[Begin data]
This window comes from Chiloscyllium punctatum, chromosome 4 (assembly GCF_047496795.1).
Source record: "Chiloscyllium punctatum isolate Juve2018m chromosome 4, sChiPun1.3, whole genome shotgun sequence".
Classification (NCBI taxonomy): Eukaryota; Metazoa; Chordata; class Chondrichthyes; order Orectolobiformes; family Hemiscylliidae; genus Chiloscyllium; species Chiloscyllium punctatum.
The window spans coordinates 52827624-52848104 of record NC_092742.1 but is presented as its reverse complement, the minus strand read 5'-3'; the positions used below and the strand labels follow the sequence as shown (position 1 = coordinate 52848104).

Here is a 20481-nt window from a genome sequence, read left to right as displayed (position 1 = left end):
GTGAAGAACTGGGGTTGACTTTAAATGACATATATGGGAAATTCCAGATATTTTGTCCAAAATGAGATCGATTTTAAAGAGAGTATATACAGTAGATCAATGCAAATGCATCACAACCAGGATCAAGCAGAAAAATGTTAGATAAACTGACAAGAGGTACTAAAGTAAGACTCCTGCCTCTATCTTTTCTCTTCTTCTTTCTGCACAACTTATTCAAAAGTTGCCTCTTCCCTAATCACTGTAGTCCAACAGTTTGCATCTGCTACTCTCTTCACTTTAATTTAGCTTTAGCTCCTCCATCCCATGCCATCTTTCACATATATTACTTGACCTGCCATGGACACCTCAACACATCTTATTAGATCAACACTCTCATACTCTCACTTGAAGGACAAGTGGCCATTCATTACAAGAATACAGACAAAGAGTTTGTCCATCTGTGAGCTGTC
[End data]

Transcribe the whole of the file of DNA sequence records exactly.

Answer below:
This window comes from Chiloscyllium punctatum, chromosome 4 (assembly GCF_047496795.1).
Source record: "Chiloscyllium punctatum isolate Juve2018m chromosome 4, sChiPun1.3, whole genome shotgun sequence".
Classification (NCBI taxonomy): Eukaryota; Metazoa; Chordata; class Chondrichthyes; order Orectolobiformes; family Hemiscylliidae; genus Chiloscyllium; species Chiloscyllium punctatum.
The window spans coordinates 52827624-52848104 of record NC_092742.1 but is presented as its reverse complement, the minus strand read 5'-3'; the positions used below and the strand labels follow the sequence as shown (position 1 = coordinate 52848104).

Here is a 20481-nt window from a genome sequence, read left to right as displayed (position 1 = left end):
GTGAAGAACTGGGGTTGACTTTAAATGACATATATGGGAAATTCCAGATATTTTGTCCAAAATGAGATCGATTTTAAAGAGAGTATATACAGTAGATCAATGCAAATGCATCACAACCAGGATCAAGCAGAAAAATGTTAGATAAACTGACAAGAGGTACTAAAGTAAGACTCCTGCCTCTATCTTTTCTCTTCTTCTTTCTGCACAACTTATTCAAAAGTTGCCTCTTCCCTAATCACTGTAGTCCAACAGTTTGCATCTGCTACTCTCTTCACTTTAATTTAGCTTTAGCTCCTCCATCCCATGCCATCTTTCACATATATTACTTGACCTGCCATGGACACCTCAACACATCTTATTAGATCAACACTCTCATACTCTCACTTGAAGGACAAGTGGCCATTCATTACAAGAATACAGACAAAGAGTTTGTCCATCTGTGAGCTGTC